In addition to sliding notes, the fretless fingerboard lends itself to many unique playing methods. Sparsa is a technique where the player stops the melody string with two fingers and lifts one finger from the string immediately after it is plucked. This produces near-simultaneous notes. There are also different plucking methods, including plucking in a downward motion (goti) and plucking in an upward motion (vali).
The sarod produces several different tones and pitches through the use of multiple types of strings. The melody strings are tuned to different standards depending on the gharana of the player or personal preference. Sympathetic strings are typically tuned to the notes of the raga being played and are re-tuned for each raga. The strings are attached to tuning pegs that are tightened to raise the pitch or loosened to lower it. The standard sarod has a range of three octaves.
The peg box, which holds the tuning begs, is solid and takes up half the length of the instrument. The tuning pegs of the main strings are on either side of the top of the neck, while the tuning pegs for the sympathetic strings are in two rows to the right of the fingerboard. The pegs themselves are made from wood and can be more delicate than more modern metal tuning pegs. Because the sarod has a skin stretched across the belly of the instrument, the sound it makes can be altered by atmospheric moisture. The skin will be tighter in warmer months and looser in colder months. Both the pegs and the skin must be replaced every few years in order to maintain an optimal sound quality.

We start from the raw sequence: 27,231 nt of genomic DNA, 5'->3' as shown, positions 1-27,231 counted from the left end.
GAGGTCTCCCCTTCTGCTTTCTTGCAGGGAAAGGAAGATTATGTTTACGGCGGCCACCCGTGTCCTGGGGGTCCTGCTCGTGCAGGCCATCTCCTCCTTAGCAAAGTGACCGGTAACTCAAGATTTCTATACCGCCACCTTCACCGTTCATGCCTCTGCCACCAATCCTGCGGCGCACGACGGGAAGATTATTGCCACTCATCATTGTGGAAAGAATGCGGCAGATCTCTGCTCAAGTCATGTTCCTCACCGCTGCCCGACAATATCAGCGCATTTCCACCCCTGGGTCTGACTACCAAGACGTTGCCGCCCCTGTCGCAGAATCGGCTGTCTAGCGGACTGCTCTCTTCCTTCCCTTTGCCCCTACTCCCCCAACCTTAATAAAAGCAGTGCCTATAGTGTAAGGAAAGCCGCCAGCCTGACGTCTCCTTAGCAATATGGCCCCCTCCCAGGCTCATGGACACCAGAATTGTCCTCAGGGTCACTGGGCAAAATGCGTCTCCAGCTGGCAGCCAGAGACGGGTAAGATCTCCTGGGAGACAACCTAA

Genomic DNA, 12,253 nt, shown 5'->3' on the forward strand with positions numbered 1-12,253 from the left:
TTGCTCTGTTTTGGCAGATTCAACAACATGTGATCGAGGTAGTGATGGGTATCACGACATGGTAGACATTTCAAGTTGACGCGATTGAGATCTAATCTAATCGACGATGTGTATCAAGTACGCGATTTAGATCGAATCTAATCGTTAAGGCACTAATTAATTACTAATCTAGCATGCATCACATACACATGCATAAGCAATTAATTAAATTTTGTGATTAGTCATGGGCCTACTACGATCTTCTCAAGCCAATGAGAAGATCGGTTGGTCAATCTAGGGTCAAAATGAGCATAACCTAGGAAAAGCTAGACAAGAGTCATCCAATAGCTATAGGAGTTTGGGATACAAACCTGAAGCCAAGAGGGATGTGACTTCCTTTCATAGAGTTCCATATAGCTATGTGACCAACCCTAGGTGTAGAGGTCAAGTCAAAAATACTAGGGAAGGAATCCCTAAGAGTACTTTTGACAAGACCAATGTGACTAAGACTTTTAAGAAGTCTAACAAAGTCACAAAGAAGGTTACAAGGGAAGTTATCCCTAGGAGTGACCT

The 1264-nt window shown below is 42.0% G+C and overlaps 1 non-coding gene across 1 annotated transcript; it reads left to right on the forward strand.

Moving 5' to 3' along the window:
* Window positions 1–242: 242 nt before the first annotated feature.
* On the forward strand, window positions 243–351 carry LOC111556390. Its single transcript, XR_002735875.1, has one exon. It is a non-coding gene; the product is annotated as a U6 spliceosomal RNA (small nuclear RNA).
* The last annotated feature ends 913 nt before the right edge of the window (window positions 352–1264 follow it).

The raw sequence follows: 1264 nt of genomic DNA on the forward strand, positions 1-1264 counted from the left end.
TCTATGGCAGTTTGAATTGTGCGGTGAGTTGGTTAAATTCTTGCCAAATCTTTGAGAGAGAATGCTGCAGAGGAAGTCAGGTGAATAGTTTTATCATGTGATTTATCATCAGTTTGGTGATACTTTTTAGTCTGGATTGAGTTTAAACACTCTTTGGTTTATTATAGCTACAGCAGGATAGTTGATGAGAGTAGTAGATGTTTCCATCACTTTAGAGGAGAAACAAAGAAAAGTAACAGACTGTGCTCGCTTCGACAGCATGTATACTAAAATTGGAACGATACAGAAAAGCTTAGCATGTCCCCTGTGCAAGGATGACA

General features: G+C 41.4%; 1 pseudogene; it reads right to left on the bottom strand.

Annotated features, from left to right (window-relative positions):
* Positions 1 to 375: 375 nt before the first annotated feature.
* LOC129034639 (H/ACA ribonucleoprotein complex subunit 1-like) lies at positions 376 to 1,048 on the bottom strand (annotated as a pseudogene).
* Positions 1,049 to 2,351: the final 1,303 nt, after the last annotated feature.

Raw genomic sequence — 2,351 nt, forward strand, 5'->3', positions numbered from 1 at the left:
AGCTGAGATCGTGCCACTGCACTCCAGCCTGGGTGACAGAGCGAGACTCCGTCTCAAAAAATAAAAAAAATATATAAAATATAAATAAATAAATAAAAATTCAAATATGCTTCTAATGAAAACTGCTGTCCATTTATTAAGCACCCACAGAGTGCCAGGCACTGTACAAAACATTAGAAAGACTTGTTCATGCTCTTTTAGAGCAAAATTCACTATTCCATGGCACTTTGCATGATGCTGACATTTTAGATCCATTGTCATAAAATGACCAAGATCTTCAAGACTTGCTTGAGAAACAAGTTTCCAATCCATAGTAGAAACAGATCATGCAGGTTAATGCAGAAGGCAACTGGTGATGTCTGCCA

There are many famous sarod virtuosos from the past and present. Below are some of the most talented and well-known modern sarodiyas from around the world: